Current resident artist Oliver Beer, a British artist interested in the relationship between sound and space, presents his ongoing body of work The Resonance Project to the public in an open rehearsal at The Watermill Center. During his residency, Beer has used a selection of pots and vessels from The Watermill Collection to create a vast and disparate musical instrument. Each object has its own musical note at which it resounds - a note that is the same today as it was the day of the object's creation. Beer has chosen individual works from The Watermill Collection that represent diverse historical and geographical origins and, by juxtaposing their resonant notes, constructs the famous Tristan Chord. Heard in the opening phrase of Richard Wagner's opera Tristan and Isolde, the Tristan Chord is often recognized as the origin of modernity in music, much like one might identify the origin of modernity in painting with the works of Manet or Cezanne. The project will take the form of a sound installation in The Center's central "Knee" building, as well as a "live" sound installation amidst objects from The Watermill Collection in the gallery space.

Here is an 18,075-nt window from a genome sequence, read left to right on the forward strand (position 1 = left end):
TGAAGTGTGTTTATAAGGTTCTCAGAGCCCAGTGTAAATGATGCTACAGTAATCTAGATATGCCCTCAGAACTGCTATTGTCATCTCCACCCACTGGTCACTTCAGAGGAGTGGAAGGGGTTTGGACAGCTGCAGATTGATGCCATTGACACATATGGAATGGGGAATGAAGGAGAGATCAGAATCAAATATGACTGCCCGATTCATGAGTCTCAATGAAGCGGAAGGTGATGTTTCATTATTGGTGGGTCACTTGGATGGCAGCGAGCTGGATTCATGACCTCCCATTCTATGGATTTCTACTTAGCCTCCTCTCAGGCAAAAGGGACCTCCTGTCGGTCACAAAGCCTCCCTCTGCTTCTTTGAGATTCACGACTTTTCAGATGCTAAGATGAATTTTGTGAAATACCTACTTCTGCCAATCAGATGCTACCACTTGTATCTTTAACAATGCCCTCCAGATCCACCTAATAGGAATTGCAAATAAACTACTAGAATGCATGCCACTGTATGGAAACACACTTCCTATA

In the performance Making and Breaking Tristan, Beer marks the strings that correspond with the Tristan Chord on an upturned grand piano. He then cuts away the unmarked strings one by one with wire cutters – thus gradually building the chord through elimination of unnecessary notes. Once the chord has been built, he then cuts away the marked strings, eliminating the chord and leaving the sound board bare. Each string cut creates a percussive and violent sound which stimulates the remaining strings to resound. The cut strings are then gathered and wrapped with the red felt from the inside of the piano.
Grand piano strings, grand piano felt. From the performance Making and Breaking Tristan.